Servizio Comunitario di Informazione in materia di Ricerca e Sviluppo - CORDIS


SMINSULATOR Sintesi della relazione

Project ID: 260787
Finanziato nell'ambito di: FP7-IDEAS-ERC
Paese: France

Final Report Summary - SMINSULATOR (Unveiling the Roles of Chromatin Insulators in Higher-order Chromatin Architecture and Transcription Regulation one molecule at a time.)

Eukaryotic chromosomes are condensed into several hierarchical levels of complexity: DNA is wrapped around core histones to form nucleosomes, nucleosomes form a higher-order structure called chromatin, and chromatin is subsequently organized by long-range contacts. Topological associating domains (TADs) are chromosomal regions within which genomic loci have a higher propensity to interact. TADs range from tens of Kb to Mb in size, and are constitutive structuring elements of eukaryotic chromosomes. Many regulatory proteins are thought to play a role in the regulation and maintenance of TADs. One class of chromatin regulatory proteins called insulator factors are predominantly positioned at barriers between TADs and have been shown to mediate directly or indirectly long-range DNA loops. In Drosophila, several types of insulators factors exist, with BEAF, CP190, chromator, and dCTCF being the most prominent at TAD barriers.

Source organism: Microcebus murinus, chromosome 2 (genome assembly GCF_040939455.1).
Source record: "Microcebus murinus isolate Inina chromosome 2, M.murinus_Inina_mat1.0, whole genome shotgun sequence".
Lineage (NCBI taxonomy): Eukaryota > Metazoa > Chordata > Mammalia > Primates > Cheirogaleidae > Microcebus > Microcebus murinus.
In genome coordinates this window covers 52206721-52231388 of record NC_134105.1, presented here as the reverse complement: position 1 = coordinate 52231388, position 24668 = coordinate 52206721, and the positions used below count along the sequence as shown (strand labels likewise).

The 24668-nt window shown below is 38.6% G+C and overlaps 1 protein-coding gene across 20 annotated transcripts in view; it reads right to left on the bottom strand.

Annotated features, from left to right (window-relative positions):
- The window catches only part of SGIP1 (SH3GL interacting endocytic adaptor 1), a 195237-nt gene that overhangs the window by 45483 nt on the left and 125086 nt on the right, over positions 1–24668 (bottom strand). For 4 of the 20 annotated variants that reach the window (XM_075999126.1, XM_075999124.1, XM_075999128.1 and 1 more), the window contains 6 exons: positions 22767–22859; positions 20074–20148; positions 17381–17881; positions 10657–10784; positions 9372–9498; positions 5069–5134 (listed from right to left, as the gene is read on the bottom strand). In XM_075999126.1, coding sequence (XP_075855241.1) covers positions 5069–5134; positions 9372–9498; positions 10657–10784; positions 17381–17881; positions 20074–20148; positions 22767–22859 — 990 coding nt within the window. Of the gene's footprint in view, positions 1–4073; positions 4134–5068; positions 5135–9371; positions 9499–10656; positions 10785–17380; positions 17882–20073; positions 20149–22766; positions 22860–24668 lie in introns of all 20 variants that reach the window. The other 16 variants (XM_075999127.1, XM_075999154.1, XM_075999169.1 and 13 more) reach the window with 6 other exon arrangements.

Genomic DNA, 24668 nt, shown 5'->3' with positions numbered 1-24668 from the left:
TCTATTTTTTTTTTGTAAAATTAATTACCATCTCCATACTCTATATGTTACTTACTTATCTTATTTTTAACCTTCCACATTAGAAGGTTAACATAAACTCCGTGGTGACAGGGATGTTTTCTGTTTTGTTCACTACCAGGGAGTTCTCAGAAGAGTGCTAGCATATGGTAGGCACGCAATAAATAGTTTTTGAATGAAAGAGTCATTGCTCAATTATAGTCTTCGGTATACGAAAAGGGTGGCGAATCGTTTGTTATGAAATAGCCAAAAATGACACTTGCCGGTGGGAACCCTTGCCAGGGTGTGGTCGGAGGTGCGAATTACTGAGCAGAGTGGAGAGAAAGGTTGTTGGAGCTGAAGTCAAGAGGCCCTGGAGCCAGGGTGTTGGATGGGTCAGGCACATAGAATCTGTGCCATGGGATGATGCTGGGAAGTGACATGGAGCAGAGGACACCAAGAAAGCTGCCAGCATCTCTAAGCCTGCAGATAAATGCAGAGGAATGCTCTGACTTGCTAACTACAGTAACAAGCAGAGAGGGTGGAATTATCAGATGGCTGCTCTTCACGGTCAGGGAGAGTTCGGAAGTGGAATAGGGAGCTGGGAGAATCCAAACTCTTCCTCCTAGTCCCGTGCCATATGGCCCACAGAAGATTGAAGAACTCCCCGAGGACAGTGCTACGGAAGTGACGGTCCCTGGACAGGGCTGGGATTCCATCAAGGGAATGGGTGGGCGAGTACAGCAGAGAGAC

In this project, we set to develop single-molecule methodologies to investigate the overall roles and mechanisms of insulator factors in higher-order chromatin structure. First, we studied the network of insulator cofactors required to mediate long-range DNA interactions. The network of protein-protein interactions and the ability of each factor to bind DNA specifically was mapped biochemically. A novel biophysical approach based on fluorescence cross-correlation spectroscopy was developed to specifically determine the minimal set of proteins essential for bridging long-range intermolecular DNA interactions. Finally, we demonstrated by biochemical and genome-wide approaches the role of different insulator factors in the formation of DNA loops.
Secondly, we investigated the dynamics of folding and refolding of a TAD during the cell cycle. This TAD contains sequences required for replication initiation (therefore called origin TAD). We showed that the sub-cellular localization of the origin TAD is correlated with its folding status. Concomitantly with its unfolding, the origin TAD is relocated and replication initiation begins. Remarkably, these results indicate a functional correlation between TAD sub-nuclear localization, condensation state, and functional activity.
Thirdly, we studied how TAD borders are organized in the cell and the roles of insulator proteins in mediating higher-order interactions between different TADs by novel super-resolution microscopy methods. Importantly, we were able to correlate this organization with the epigenetic state of TADs. These results allowed us to conclude that TADs are functionally organized at the single cell level. Finally, we developed several new single-molecule localization microscopy and DNA labeling technologies to investigate nuclear organization in eukaryotic cells.

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